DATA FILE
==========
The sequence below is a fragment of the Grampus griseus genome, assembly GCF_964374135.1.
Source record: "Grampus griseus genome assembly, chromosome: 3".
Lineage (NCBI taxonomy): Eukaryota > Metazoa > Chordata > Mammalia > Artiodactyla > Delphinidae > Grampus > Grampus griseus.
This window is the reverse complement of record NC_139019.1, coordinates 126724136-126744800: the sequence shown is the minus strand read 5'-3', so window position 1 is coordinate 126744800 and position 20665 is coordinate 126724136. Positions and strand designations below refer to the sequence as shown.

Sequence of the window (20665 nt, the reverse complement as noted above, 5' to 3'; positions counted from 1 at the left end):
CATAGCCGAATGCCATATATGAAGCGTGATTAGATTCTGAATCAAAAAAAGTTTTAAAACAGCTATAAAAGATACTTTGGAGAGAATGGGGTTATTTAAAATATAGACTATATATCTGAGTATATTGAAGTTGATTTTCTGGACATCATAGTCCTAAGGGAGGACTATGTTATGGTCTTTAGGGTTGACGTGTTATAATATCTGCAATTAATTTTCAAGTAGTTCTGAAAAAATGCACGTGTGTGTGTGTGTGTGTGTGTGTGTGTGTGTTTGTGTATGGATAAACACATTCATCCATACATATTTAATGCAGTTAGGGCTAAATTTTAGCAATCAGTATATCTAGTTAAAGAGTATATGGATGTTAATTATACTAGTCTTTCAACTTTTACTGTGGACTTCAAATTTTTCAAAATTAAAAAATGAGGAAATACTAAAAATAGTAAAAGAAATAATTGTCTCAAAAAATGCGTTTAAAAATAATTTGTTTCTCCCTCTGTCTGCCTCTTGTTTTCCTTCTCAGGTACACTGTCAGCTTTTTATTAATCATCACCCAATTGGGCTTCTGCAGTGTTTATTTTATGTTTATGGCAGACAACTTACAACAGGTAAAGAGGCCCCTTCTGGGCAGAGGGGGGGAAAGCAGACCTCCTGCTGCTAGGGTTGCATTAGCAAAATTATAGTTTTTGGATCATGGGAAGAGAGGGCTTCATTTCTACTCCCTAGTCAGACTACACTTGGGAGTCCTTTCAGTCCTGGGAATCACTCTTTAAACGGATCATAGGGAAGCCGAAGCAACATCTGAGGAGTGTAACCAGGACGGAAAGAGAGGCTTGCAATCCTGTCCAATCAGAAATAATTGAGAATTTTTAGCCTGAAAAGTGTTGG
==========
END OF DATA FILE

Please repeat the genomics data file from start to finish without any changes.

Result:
The sequence below is a fragment of the Grampus griseus genome, assembly GCF_964374135.1.
Source record: "Grampus griseus genome assembly, chromosome: 3".
Lineage (NCBI taxonomy): Eukaryota > Metazoa > Chordata > Mammalia > Artiodactyla > Delphinidae > Grampus > Grampus griseus.
This window is the reverse complement of record NC_139019.1, coordinates 126724136-126744800: the sequence shown is the minus strand read 5'-3', so window position 1 is coordinate 126744800 and position 20665 is coordinate 126724136. Positions and strand designations below refer to the sequence as shown.

Sequence of the window (20665 nt, the reverse complement as noted above, 5' to 3'; positions counted from 1 at the left end):
CATAGCCGAATGCCATATATGAAGCGTGATTAGATTCTGAATCAAAAAAAGTTTTAAAACAGCTATAAAAGATACTTTGGAGAGAATGGGGTTATTTAAAATATAGACTATATATCTGAGTATATTGAAGTTGATTTTCTGGACATCATAGTCCTAAGGGAGGACTATGTTATGGTCTTTAGGGTTGACGTGTTATAATATCTGCAATTAATTTTCAAGTAGTTCTGAAAAAATGCACGTGTGTGTGTGTGTGTGTGTGTGTGTGTGTGTTTGTGTATGGATAAACACATTCATCCATACATATTTAATGCAGTTAGGGCTAAATTTTAGCAATCAGTATATCTAGTTAAAGAGTATATGGATGTTAATTATACTAGTCTTTCAACTTTTACTGTGGACTTCAAATTTTTCAAAATTAAAAAATGAGGAAATACTAAAAATAGTAAAAGAAATAATTGTCTCAAAAAATGCGTTTAAAAATAATTTGTTTCTCCCTCTGTCTGCCTCTTGTTTTCCTTCTCAGGTACACTGTCAGCTTTTTATTAATCATCACCCAATTGGGCTTCTGCAGTGTTTATTTTATGTTTATGGCAGACAACTTACAACAGGTAAAGAGGCCCCTTCTGGGCAGAGGGGGGGAAAGCAGACCTCCTGCTGCTAGGGTTGCATTAGCAAAATTATAGTTTTTGGATCATGGGAAGAGAGGGCTTCATTTCTACTCCCTAGTCAGACTACACTTGGGAGTCCTTTCAGTCCTGGGAATCACTCTTTAAACGGATCATAGGGAAGCCGAAGCAACATCTGAGGAGTGTAACCAGGACGGAAAGAGAGGCTTGCAATCCTGTCCAATCAGAAATAATTGAGAATTTTTAGCCTGAAAAGTGTTGG